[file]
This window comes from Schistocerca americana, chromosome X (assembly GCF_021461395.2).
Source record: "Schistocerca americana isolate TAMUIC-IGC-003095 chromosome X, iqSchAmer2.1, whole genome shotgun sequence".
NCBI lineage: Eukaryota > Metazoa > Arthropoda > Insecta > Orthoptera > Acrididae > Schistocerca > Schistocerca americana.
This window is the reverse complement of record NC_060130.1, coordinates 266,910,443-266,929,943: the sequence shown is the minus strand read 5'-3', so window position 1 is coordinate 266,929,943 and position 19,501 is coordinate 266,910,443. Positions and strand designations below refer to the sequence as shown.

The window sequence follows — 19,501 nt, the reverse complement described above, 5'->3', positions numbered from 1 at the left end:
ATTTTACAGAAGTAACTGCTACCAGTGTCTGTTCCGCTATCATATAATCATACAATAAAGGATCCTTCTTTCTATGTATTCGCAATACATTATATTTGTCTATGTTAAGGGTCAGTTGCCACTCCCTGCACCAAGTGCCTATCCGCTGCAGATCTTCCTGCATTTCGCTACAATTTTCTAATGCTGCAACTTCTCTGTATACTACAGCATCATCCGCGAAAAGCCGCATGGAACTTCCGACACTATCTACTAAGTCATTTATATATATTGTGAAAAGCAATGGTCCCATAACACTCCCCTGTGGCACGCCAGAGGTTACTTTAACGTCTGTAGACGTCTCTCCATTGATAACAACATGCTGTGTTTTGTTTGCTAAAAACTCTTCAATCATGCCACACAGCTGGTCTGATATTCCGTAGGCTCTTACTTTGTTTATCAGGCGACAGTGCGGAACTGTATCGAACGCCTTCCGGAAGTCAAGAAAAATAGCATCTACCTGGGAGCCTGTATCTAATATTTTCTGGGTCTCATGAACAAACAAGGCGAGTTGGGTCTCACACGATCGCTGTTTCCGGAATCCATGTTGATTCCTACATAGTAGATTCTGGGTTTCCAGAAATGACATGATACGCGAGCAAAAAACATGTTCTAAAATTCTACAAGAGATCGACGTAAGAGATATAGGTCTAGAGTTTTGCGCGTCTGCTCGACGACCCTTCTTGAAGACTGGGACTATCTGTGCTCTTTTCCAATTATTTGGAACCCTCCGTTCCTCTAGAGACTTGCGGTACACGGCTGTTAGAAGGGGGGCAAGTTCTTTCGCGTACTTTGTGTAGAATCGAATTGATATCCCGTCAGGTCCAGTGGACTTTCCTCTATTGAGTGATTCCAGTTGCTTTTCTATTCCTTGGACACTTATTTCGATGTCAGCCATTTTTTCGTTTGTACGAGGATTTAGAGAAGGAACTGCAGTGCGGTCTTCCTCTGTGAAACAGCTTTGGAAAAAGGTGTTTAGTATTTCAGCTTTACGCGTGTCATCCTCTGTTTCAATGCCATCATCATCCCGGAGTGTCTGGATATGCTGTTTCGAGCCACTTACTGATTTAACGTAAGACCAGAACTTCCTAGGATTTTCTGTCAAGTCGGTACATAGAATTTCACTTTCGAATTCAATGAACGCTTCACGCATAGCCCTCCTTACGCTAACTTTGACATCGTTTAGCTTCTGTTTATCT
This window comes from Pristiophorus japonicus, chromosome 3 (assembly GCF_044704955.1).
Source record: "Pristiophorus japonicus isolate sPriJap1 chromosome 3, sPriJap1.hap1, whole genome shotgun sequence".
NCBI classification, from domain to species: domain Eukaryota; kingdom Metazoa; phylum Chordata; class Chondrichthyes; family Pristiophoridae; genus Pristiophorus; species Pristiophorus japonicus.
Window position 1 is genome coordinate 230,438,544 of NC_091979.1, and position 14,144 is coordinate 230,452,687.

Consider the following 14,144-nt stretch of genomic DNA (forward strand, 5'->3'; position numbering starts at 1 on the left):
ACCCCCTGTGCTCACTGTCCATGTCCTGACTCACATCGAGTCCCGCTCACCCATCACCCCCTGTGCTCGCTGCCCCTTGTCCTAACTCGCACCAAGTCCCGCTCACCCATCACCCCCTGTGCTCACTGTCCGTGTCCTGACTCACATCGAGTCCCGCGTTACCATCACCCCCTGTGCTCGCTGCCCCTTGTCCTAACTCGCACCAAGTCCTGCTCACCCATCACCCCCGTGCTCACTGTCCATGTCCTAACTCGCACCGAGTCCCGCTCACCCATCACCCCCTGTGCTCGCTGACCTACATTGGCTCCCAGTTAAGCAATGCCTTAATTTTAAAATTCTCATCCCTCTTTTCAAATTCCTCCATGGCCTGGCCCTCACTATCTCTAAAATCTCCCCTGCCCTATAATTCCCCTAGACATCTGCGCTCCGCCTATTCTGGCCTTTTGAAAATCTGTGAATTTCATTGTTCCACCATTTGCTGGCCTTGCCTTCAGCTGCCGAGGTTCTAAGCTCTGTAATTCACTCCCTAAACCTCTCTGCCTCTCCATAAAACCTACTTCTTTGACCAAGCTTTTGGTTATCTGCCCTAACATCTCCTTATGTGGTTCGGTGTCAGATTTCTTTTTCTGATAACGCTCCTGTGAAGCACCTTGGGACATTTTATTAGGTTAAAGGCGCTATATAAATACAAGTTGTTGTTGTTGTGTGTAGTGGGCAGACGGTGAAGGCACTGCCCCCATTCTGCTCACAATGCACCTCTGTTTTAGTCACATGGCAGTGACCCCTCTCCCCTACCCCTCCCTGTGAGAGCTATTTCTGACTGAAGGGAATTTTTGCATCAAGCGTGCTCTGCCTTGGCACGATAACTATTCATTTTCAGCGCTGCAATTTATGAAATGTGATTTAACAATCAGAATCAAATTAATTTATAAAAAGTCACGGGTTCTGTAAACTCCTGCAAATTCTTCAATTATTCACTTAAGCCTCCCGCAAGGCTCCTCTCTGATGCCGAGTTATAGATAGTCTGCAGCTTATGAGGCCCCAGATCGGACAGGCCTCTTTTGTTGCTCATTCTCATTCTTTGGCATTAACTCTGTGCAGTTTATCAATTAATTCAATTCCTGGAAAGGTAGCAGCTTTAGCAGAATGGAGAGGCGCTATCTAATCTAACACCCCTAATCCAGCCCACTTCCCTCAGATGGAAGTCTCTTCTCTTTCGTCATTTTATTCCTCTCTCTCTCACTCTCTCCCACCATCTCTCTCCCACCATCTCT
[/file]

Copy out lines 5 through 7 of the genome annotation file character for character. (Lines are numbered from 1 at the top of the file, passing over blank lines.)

The window sequence follows — 19,501 nt, the reverse complement described above, 5'->3', positions numbered from 1 at the left end:
ATTTTACAGAAGTAACTGCTACCAGTGTCTGTTCCGCTATCATATAATCATACAATAAAGGATCCTTCTTTCTATGTATTCGCAATACATTATATTTGTCTATGTTAAGGGTCAGTTGCCACTCCCTGCACCAAGTGCCTATCCGCTGCAGATCTTCCTGCATTTCGCTACAATTTTCTAATGCTGCAACTTCTCTGTATACTACAGCATCATCCGCGAAAAGCCGCATGGAACTTCCGACACTATCTACTAAGTCATTTATATATATTGTGAAAAGCAATGGTCCCATAACACTCCCCTGTGGCACGCCAGAGGTTACTTTAACGTCTGTAGACGTCTCTCCATTGATAACAACATGCTGTGTTTTGTTTGCTAAAAACTCTTCAATCATGCCACACAGCTGGTCTGATATTCCGTAGGCTCTTACTTTGTTTATCAGGCGACAGTGCGGAACTGTATCGAACGCCTTCCGGAAGTCAAGAAAAATAGCATCTACCTGGGAGCCTGTATCTAATATTTTCTGGGTCTCATGAACAAACAAGGCGAGTTGGGTCTCACACGATCGCTGTTTCCGGAATCCATGTTGATTCCTACATAGTAGATTCTGGGTTTCCAGAAATGACATGATACGCGAGCAAAAAACATGTTCTAAAATTCTACAAGAGATCGACGTAAGAGATATAGGTCTAGAGTTTTGCGCGTCTGCTCGACGACCCTTCTTGAAGACTGGGACTATCTGTGCTCTTTTCCAATTATTTGGAACCCTCCGTTCCTCTAGAGACTTGCGGTACACGGCTGTTAGAAGGGGGGCAAGTTCTTTCGCGTACTTTGTGTAGAATCGAATTGATATCCCGTCAGGTCCAGTGGACTTTCCTCTATTGAGTGATTCCAGTTGCTTTTCTATTCCTTGGACACTTATTTCGATGTCAGCCATTTTTTCGTTTGTACGAGGATTTAGAGAAGGAACTGCAGTGCGGTCTTCCTCTGTGAAACAGCTTTGGAAAAAGGTGTTTAGTATTTCAGCTTTACGCGTGTCATCCTCTGTTTCAATGCCATCATCATCCCGGAGTGTCTGGATATGCTGTTTCGAGCCACTTACTGATTTAACGTAAGACCAGAACTTCCTAGGATTTTCTGTCAAGTCGGTACATAGAATTTCACTTTCGAATTCAATGAACGCTTCACGCATAGCCCTCCTTACGCTAACTTTGACATCGTTTAGCTTCTGTTTATCT
This window comes from Pristiophorus japonicus, chromosome 3 (assembly GCF_044704955.1).